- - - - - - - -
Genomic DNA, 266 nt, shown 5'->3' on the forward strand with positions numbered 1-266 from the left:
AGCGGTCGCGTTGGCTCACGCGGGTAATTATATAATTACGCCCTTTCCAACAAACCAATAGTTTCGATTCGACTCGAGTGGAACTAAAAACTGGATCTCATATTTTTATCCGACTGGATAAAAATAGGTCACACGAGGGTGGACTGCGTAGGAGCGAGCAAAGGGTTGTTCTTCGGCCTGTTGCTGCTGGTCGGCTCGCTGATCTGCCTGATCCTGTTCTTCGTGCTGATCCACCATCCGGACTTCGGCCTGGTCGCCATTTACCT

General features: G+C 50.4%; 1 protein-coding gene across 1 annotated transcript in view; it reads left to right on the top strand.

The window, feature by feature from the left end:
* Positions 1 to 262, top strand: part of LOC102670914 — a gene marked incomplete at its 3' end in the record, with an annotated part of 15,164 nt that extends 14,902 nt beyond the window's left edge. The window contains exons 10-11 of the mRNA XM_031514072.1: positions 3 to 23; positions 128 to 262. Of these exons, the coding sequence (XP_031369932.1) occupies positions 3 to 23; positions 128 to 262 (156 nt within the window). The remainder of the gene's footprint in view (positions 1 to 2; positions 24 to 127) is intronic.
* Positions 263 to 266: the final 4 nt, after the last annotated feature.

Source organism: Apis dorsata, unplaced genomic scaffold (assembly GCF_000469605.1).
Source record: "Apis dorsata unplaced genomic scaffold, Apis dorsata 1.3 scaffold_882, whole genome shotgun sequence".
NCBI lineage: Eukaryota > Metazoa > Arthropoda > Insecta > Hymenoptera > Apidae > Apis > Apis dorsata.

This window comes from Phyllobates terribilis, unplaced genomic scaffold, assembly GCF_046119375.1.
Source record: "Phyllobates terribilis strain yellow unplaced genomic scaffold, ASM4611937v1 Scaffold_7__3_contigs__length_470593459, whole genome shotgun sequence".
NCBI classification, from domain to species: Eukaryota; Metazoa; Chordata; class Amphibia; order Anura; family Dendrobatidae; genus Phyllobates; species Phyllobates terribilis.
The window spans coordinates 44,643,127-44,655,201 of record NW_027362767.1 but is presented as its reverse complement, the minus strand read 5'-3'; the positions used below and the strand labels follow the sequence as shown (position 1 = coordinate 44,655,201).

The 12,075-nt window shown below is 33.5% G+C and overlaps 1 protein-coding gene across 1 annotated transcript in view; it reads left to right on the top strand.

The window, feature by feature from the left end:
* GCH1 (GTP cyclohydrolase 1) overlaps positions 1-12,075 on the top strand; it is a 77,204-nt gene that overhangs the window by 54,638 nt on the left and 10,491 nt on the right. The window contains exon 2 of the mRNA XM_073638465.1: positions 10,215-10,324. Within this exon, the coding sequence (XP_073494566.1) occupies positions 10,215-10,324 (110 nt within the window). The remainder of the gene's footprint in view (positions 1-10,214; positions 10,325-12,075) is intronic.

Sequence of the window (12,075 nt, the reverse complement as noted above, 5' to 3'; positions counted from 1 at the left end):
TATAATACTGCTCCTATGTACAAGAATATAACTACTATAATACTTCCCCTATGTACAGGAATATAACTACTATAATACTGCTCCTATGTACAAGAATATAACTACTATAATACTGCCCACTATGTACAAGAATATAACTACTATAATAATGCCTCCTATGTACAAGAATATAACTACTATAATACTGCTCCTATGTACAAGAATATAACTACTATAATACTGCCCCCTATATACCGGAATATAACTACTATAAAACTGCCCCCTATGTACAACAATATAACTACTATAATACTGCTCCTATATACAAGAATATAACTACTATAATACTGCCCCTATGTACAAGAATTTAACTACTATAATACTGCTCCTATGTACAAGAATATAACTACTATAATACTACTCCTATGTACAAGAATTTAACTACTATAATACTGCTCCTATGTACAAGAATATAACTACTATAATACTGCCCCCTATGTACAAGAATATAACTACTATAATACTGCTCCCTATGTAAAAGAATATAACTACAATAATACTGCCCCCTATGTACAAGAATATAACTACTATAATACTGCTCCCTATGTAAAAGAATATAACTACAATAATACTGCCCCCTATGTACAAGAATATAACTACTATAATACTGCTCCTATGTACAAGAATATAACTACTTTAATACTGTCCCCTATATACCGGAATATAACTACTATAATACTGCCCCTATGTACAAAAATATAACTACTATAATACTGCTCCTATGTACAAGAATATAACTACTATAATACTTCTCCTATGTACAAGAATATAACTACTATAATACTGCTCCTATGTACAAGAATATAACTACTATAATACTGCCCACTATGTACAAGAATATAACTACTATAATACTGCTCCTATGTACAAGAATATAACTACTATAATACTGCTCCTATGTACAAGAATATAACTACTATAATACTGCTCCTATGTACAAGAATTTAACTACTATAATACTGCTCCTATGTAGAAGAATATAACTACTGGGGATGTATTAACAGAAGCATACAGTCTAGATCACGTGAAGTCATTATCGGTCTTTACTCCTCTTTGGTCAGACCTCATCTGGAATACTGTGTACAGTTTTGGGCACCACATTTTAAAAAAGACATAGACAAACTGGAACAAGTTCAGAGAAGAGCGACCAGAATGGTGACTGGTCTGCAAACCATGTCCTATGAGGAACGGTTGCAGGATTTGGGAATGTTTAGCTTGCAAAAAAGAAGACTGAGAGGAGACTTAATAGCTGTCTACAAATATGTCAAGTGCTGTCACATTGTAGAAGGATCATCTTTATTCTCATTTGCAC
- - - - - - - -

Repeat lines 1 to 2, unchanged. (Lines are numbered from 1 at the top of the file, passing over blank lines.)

Genomic DNA, 266 nt, shown 5'->3' on the forward strand with positions numbered 1-266 from the left:
AGCGGTCGCGTTGGCTCACGCGGGTAATTATATAATTACGCCCTTTCCAACAAACCAATAGTTTCGATTCGACTCGAGTGGAACTAAAAACTGGATCTCATATTTTTATCCGACTGGATAAAAATAGGTCACACGAGGGTGGACTGCGTAGGAGCGAGCAAAGGGTTGTTCTTCGGCCTGTTGCTGCTGGTCGGCTCGCTGATCTGCCTGATCCTGTTCTTCGTGCTGATCCACCATCCGGACTTCGGCCTGGTCGCCATTTACCT